Blazejewski Innovate RI program included in budget

STATE HOUSE – The Innovate RI Small Business Program, which Rep. Christopher R. Blazejewski introduced to give a boost to small businesses in Rhode Island's burgeoning science and technology sector, has been incorporated into the state budget bill passed by the General Assembly today.

The program would assist Rhode Island small businesses in applying for federal funds targeting research and innovation. It would also match some or all of the federal funds awarded. The program is modeled on a successful initiative in North Carolina. The legislation also creates a bioscience and engineering internship program modeled on a successful program in Massachusetts.

"This program is a low-cost way to leverage grants that will propel research toward marketable technologies that will, in turn, benefit our state, both in tax revenues and in making Rhode Island a hub of the knowledge and tech sectors," said Representative Blazejewski (D-Dist. 2, Providence).

Representative Blazejewski proposed the program in April in a bill (2013-H 5979) that was later included in the package of economic development legislation backed by House leaders. The House Finance Committee then incorporated the program into the budget bill (2013-H 5127Aaa) , which passed both the House and the Senate this week and will now be forwarded to the governor.

Under Innovate RI, which would be administered by the Rhode Island Science and Technological Council (STAC), small businesses in Rhode Island would qualify for reimbursement of up to half of the cost of preparing applications for Phase I Small Business Innovative Research grants or Small Business Technology Transfer Research grants from the United States Small Business Administration, up to $3,000. The two federal grant programs have awarded billions of dollars to help small businesses expand and create new commercial opportunities through research and technological advancement.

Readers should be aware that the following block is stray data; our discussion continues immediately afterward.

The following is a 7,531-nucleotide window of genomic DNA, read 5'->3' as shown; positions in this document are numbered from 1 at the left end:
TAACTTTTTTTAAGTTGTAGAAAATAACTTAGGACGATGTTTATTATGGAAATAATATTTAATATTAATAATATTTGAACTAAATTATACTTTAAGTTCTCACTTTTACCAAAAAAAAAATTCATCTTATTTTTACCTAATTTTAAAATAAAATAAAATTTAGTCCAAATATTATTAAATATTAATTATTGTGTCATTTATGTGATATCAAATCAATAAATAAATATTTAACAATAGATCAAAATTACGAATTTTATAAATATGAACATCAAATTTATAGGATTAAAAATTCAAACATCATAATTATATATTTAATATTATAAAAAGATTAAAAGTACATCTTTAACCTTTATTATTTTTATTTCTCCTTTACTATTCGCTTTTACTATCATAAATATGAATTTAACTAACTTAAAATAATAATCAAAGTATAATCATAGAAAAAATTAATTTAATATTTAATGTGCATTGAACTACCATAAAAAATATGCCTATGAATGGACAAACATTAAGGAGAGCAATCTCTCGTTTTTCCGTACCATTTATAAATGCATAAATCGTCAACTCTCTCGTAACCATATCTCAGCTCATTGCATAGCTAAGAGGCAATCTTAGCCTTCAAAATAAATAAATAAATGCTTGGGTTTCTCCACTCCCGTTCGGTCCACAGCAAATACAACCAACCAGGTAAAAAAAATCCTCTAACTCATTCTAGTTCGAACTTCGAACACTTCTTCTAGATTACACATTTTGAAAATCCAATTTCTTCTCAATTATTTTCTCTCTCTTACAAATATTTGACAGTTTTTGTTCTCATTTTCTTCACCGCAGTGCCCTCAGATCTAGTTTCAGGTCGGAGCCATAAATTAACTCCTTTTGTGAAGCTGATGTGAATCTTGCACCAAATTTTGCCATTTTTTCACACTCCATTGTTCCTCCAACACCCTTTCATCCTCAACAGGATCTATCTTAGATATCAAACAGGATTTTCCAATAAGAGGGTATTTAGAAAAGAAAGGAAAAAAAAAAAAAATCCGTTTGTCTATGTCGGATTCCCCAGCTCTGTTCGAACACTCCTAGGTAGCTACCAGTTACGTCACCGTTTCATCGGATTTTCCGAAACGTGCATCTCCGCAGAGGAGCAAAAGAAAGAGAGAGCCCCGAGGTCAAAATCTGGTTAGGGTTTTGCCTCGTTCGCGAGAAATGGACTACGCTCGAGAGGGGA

Rhode Island companies that win a Phase I federal grant would then be eligible to receive matching grants of up to $100,000 each from STAC for that grant, provided they comply with the terms of the federal grant and apply for its second phase. Those that also win a Phase II grant would be eligible for matching loans from STAC for up to $300,000 for that phase, provided they are applying for Phase III funds.

To be eligible for either the reimbursement or the matching grant, the company must certify that the majority of its research will be conducted in Rhode Island, and that the business will remain in Rhode Island for the duration of the research project.

The legislation also creates a bioscience and engineering internship program focused on enhancing the talent pipeline for Rhode Island companies engaged in biosciences or engineering. The program facilitates the placement of students and recent graduates who are considering career opportunities in the biosciences or engineering in paid internships across the state, and allows eligible companies to seek reimbursement for a portion of the interns' stipends.

"Rhode Island was once a flourishing capital of manufacturing and jewelry making. We should be working to get a foothold in new, promising fields – sectors that can draw on the strength of our local universities, colleges and hospitals – so we can emerge the leader in new industries that will grow, succeed and employ Rhode Islanders," said Representative Blazejewski. "I'm very happy to see that this program will be available to assist businesses in Rhode Island soon."

For more information, contact:
Meredyth R. Whitty, Publicist
State House Room 20
Providence, RI 02903
(401) 222-2457